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Founded in 1976

The European People’s Party (EPP) is the political family of the centre-right, whose roots run deep in the history and civilisation of the European continent and which has pioneered the European project from its inception. Tracing back its roots to Europe’s Founding Fathers – Robert SCHUMAN, Alcide DE GASPERI, and Konrad ADENAUER – the EPP is committed to a strong Europe based on a federal model that relies on the principle of subsidiarity.

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Founded in 1976, the EPP strives for a democratic, transparent and efficient Europe that is close to its citizens. The EPP wants a prosperous Europe through the promotion of a free market economy with a social consciousness. The EPP is the EU’s centre-right party and its largest and most influential political family. The EPP currently includes 77 parties and partners from 41 countries, the Presidents of the European Commission, the European Council, and of the European Parliament, 8 EU and 5 non-EU heads of state and government, 14 members of the European Commission and the largest Group in the European Parliament.

The EPP is governed under the 2003 “EU Regulation on political parties at European level and the rules regarding their funding.” In late 2007, this Regulation was revised in order to allow all European level political parties to campaign for the European Parliament elections. As a result of this mandate, the EPP conducted – in close cooperation with its national member-parties – its first Europe-wide campaign for the June 2009 elections and reinforced its leading position in the European Parliament.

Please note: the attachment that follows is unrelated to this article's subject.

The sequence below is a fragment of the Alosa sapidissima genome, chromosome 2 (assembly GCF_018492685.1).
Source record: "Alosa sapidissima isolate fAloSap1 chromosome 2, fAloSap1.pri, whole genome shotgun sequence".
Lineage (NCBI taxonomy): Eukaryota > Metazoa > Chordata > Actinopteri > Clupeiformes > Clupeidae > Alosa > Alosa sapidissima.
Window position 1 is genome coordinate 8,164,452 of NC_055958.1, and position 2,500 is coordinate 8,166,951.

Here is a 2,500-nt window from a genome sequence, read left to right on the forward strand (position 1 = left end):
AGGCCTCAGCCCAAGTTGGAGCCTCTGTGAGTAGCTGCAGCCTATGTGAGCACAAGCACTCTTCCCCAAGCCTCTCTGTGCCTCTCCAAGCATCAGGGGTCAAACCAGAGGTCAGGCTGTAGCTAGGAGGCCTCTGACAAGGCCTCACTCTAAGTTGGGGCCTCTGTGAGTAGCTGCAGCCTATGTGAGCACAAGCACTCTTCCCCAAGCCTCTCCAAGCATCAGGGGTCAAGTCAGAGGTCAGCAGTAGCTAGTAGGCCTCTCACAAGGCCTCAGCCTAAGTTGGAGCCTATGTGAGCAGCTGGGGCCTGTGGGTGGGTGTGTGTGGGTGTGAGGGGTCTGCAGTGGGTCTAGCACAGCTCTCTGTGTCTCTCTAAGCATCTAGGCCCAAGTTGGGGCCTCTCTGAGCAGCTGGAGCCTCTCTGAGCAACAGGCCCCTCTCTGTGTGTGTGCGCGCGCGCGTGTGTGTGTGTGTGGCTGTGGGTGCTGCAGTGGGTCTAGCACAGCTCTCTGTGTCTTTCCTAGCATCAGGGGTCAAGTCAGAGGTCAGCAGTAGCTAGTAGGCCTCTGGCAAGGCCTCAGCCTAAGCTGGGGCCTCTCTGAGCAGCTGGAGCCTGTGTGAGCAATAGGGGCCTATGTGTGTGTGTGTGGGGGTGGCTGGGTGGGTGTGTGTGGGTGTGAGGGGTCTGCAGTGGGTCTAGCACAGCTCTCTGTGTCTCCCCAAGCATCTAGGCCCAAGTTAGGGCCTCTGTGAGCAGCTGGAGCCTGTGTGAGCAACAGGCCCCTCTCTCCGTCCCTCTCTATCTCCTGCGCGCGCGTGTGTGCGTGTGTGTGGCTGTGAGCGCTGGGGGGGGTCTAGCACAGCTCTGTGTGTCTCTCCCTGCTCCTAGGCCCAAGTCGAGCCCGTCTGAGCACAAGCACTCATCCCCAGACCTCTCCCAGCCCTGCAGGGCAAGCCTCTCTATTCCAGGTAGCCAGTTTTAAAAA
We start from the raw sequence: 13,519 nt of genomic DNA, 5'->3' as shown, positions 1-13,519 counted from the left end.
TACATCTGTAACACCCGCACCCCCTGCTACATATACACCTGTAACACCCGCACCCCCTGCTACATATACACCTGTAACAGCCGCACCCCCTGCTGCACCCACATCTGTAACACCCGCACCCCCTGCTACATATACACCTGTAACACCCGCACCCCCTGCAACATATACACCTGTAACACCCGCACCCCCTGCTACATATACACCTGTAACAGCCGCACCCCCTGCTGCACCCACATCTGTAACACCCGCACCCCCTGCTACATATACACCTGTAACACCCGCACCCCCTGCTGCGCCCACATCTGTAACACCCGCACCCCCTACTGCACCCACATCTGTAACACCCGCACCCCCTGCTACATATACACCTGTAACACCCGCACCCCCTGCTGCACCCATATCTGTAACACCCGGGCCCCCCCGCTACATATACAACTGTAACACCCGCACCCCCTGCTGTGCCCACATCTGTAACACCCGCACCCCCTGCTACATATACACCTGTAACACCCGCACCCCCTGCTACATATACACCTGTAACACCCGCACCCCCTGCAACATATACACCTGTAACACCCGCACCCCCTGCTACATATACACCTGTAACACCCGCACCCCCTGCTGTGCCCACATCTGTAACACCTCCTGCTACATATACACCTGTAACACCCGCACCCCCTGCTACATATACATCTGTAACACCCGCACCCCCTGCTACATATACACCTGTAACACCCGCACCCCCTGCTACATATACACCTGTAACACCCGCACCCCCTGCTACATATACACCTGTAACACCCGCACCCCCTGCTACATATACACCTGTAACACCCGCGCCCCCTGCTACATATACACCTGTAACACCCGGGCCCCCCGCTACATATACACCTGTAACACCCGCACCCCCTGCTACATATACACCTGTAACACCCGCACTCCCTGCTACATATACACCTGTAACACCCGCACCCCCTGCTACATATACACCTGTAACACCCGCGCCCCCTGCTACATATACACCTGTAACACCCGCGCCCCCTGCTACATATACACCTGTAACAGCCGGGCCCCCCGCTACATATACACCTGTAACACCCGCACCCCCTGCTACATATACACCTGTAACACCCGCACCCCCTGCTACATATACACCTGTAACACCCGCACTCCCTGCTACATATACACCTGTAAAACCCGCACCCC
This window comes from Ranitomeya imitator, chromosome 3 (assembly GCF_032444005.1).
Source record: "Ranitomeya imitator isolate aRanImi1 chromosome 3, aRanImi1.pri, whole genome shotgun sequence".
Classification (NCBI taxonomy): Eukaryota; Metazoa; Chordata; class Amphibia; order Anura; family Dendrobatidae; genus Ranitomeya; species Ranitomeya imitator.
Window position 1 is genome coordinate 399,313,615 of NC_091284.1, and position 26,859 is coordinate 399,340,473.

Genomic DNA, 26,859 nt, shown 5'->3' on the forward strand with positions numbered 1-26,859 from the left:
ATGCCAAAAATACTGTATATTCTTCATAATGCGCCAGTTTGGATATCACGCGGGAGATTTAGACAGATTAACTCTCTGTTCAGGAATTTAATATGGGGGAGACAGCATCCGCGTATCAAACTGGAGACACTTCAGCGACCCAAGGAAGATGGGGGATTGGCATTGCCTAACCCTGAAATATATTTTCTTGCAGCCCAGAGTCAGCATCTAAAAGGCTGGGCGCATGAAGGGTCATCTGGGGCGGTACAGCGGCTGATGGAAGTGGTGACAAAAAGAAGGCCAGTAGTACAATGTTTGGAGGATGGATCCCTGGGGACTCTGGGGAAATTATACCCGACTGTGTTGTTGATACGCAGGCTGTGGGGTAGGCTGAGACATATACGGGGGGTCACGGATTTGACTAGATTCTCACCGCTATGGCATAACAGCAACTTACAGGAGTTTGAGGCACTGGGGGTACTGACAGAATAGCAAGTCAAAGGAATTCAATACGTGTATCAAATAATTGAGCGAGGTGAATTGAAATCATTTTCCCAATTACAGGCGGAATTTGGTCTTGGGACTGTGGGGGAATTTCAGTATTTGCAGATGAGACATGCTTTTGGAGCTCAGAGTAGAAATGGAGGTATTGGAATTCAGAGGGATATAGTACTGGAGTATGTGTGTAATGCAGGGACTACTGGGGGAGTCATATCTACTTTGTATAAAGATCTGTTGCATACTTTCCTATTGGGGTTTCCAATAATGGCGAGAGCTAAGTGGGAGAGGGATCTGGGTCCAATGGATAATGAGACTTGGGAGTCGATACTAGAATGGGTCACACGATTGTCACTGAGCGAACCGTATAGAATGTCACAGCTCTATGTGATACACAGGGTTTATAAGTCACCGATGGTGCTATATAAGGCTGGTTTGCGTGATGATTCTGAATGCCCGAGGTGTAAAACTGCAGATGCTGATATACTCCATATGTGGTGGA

Lessons and Experiences of cooperation

Political formations of the centre-right can be tracked back to the early 1920s. The first attempt at cooperation between like-minded Christian Democrats was made in 1926, when the International Secretariat of Democratic Parties of Christian Inspiration (Secrétariat International des Partis Démocratiques d’Inspiration Chrétienne, SIPDIC) was founded.

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The lessons and experiences of cooperation between 1925 and 1939 were key when leaders of the re-established or newly founded Christian Democratic parties in Europe formed the New International Teams (Nouvelles Équipes Internationales, NEI) in 1946 after World War II.

From the middle of the 1950s onwards the NEI lost relevance. With the European Coal and Steel Community and the foundation of the European Economic Community (EEC), practical cooperation among Christian Democrats gradually shifted in favour of the framework presented by the Common Assembly and the European Parliament. The organisation revitalised itself by changing its name to the European Union of Christian Democrats (EUCD) and revising the key aims of the organisation. The EUCD forged a closer relationship with the Parliamentary group of European Christian Democrats and the national member parties, and steadily grew more ambitious in its vision for Europe. With the decision to organise direct elections for the European Parliament in 1979, the need for a truly European party became evident.